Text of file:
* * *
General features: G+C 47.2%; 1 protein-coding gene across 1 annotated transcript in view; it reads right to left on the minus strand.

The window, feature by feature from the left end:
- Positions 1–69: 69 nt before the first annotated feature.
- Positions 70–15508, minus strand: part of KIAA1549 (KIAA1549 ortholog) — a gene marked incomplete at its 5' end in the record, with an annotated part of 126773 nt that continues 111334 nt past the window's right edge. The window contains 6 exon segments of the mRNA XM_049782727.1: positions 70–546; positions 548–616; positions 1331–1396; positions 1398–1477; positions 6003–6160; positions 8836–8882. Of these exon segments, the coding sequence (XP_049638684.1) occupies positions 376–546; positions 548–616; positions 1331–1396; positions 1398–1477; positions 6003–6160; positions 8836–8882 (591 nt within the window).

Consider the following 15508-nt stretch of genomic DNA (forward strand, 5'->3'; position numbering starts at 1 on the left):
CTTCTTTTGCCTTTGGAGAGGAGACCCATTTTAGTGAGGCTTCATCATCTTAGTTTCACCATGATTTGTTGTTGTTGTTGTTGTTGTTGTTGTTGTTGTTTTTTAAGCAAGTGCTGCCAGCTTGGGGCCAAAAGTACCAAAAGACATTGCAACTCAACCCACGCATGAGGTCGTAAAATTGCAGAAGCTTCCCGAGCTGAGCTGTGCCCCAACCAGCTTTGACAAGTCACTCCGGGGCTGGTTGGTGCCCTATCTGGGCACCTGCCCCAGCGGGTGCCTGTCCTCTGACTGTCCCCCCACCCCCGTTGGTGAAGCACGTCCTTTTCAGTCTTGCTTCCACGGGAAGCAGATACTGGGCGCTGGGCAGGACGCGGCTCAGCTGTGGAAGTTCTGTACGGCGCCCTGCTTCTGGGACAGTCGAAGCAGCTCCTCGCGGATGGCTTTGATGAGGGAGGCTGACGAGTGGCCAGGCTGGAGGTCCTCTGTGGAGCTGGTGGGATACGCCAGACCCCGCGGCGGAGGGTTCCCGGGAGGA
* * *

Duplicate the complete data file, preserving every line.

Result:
General features: G+C 47.2%; 1 protein-coding gene across 1 annotated transcript in view; it reads right to left on the minus strand.

The window, feature by feature from the left end:
- Positions 1–69: 69 nt before the first annotated feature.
- Positions 70–15508, minus strand: part of KIAA1549 (KIAA1549 ortholog) — a gene marked incomplete at its 5' end in the record, with an annotated part of 126773 nt that continues 111334 nt past the window's right edge. The window contains 6 exon segments of the mRNA XM_049782727.1: positions 70–546; positions 548–616; positions 1331–1396; positions 1398–1477; positions 6003–6160; positions 8836–8882. Of these exon segments, the coding sequence (XP_049638684.1) occupies positions 376–546; positions 548–616; positions 1331–1396; positions 1398–1477; positions 6003–6160; positions 8836–8882 (591 nt within the window).

Consider the following 15508-nt stretch of genomic DNA (forward strand, 5'->3'; position numbering starts at 1 on the left):
CTTCTTTTGCCTTTGGAGAGGAGACCCATTTTAGTGAGGCTTCATCATCTTAGTTTCACCATGATTTGTTGTTGTTGTTGTTGTTGTTGTTGTTGTTGTTTTTTAAGCAAGTGCTGCCAGCTTGGGGCCAAAAGTACCAAAAGACATTGCAACTCAACCCACGCATGAGGTCGTAAAATTGCAGAAGCTTCCCGAGCTGAGCTGTGCCCCAACCAGCTTTGACAAGTCACTCCGGGGCTGGTTGGTGCCCTATCTGGGCACCTGCCCCAGCGGGTGCCTGTCCTCTGACTGTCCCCCCACCCCCGTTGGTGAAGCACGTCCTTTTCAGTCTTGCTTCCACGGGAAGCAGATACTGGGCGCTGGGCAGGACGCGGCTCAGCTGTGGAAGTTCTGTACGGCGCCCTGCTTCTGGGACAGTCGAAGCAGCTCCTCGCGGATGGCTTTGATGAGGGAGGCTGACGAGTGGCCAGGCTGGAGGTCCTCTGTGGAGCTGGTGGGATACGCCAGACCCCGCGGCGGAGGGTTCCCGGGAGGA